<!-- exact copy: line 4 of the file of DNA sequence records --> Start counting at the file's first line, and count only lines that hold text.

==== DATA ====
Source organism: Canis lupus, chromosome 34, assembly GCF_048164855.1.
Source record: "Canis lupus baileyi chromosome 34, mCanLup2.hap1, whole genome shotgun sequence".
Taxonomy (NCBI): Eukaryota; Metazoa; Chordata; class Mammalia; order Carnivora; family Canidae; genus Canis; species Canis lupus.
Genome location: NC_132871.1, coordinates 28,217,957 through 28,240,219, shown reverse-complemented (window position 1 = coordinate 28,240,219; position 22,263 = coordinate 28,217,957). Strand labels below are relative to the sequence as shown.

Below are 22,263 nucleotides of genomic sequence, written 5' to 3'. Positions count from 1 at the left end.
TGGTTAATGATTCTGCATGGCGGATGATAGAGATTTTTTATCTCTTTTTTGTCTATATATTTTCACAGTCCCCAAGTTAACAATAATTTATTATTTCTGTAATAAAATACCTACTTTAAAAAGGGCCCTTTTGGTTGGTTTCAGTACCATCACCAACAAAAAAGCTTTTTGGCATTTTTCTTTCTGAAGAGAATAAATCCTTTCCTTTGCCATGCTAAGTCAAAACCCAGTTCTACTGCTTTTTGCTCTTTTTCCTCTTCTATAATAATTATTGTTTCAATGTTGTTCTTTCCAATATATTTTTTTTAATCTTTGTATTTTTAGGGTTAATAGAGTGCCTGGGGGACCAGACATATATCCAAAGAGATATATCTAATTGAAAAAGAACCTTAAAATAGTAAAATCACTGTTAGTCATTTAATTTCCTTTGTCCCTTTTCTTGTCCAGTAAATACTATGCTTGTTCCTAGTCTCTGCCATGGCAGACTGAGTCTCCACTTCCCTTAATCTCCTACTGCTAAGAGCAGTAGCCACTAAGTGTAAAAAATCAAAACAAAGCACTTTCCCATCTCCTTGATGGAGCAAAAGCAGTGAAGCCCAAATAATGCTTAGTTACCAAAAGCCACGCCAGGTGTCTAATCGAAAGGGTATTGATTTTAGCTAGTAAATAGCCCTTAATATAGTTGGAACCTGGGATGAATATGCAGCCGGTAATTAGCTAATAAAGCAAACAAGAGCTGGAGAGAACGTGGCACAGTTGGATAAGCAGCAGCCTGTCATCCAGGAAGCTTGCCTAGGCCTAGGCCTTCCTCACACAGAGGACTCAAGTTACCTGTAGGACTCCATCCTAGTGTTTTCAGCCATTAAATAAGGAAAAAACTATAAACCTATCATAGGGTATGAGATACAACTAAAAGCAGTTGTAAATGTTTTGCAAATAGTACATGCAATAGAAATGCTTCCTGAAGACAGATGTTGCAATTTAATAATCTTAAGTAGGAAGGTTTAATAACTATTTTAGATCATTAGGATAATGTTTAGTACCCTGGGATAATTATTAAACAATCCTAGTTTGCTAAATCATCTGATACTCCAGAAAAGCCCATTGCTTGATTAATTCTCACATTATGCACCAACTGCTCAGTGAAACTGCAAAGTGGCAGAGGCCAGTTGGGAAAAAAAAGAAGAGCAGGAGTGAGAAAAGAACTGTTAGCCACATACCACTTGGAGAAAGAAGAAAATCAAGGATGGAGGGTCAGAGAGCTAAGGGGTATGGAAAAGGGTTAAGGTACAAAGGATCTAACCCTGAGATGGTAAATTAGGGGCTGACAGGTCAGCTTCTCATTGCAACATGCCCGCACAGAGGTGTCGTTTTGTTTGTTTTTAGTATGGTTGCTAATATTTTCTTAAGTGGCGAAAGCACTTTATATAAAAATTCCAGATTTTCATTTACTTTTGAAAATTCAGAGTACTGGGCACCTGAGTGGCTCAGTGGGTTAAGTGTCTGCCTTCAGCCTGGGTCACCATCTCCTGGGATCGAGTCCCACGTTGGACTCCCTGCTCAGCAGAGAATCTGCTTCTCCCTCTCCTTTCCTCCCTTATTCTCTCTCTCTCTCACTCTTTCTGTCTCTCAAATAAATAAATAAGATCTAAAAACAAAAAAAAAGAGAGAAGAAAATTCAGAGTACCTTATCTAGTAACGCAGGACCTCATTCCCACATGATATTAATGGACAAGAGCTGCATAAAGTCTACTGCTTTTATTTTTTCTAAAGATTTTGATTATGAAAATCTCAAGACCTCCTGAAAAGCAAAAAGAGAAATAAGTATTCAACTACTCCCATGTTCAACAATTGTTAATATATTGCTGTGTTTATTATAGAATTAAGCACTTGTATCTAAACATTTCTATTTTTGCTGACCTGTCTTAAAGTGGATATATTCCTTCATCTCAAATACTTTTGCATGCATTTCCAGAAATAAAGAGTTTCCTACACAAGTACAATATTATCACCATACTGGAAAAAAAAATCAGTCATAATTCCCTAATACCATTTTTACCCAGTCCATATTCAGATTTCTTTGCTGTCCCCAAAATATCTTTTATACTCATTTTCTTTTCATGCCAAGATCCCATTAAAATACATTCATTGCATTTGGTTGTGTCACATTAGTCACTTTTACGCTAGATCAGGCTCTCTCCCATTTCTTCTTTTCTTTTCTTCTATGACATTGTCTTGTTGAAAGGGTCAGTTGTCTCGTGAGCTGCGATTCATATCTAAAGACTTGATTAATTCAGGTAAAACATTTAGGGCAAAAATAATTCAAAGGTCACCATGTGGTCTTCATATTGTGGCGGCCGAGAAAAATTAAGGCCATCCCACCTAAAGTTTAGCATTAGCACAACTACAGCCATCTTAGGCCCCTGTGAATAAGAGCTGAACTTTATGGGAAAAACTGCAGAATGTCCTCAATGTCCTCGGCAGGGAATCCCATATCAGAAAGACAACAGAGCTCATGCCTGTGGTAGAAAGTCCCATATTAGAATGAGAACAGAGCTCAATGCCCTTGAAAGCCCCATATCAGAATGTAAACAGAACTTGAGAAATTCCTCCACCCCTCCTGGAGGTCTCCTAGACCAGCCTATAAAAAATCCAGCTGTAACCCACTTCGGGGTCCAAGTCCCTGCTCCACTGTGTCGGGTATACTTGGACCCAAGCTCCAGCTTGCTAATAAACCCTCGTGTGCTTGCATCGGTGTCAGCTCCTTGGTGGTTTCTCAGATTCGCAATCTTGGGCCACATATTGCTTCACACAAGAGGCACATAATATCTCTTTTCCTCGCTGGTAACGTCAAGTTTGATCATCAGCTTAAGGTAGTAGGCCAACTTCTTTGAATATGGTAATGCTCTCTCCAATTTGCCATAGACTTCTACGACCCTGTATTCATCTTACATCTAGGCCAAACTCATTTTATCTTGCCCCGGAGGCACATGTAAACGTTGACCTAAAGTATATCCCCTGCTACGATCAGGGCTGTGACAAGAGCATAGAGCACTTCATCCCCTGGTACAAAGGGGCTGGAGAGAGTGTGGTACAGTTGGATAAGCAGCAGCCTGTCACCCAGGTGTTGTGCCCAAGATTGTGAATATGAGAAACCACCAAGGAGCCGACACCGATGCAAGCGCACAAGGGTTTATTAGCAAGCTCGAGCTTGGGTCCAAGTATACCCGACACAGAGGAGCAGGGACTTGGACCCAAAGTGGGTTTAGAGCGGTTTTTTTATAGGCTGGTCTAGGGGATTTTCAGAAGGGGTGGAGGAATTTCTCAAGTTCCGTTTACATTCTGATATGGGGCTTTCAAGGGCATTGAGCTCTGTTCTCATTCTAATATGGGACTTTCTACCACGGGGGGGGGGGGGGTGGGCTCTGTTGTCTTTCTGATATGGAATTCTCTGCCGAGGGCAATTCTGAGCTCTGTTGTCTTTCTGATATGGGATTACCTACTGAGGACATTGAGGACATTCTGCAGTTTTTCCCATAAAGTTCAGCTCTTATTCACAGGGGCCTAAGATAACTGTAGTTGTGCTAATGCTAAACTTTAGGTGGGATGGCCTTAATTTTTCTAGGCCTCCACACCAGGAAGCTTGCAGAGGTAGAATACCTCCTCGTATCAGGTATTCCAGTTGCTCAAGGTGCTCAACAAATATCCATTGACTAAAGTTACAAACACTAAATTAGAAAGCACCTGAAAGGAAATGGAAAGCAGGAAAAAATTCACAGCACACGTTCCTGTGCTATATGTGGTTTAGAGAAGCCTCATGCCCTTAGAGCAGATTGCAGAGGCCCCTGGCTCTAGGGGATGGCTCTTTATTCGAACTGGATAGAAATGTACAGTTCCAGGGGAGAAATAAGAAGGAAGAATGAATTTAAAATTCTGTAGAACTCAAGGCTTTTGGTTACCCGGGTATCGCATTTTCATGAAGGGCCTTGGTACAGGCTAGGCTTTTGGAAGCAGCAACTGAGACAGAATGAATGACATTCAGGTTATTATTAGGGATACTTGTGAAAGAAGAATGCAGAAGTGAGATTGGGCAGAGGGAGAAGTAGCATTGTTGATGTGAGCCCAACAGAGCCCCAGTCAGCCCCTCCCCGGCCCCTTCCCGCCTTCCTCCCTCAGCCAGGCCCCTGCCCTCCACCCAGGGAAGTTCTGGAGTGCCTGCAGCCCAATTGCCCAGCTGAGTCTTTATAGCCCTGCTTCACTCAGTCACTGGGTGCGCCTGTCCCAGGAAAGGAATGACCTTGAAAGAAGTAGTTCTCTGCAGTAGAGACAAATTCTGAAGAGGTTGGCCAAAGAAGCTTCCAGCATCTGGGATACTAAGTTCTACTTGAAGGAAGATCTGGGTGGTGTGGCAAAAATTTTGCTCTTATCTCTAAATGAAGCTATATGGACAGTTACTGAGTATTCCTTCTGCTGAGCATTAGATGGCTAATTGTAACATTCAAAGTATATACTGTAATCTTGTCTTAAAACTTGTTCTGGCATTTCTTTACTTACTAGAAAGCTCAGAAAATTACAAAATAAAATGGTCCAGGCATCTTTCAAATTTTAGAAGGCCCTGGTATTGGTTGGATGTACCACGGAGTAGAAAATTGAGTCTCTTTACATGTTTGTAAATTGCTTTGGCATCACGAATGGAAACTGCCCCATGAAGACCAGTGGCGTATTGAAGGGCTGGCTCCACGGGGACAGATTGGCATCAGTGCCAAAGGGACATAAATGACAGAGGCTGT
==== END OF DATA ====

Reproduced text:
Genome location: NC_132871.1, coordinates 28,217,957 through 28,240,219, shown reverse-complemented (window position 1 = coordinate 28,240,219; position 22,263 = coordinate 28,217,957). Strand labels below are relative to the sequence as shown.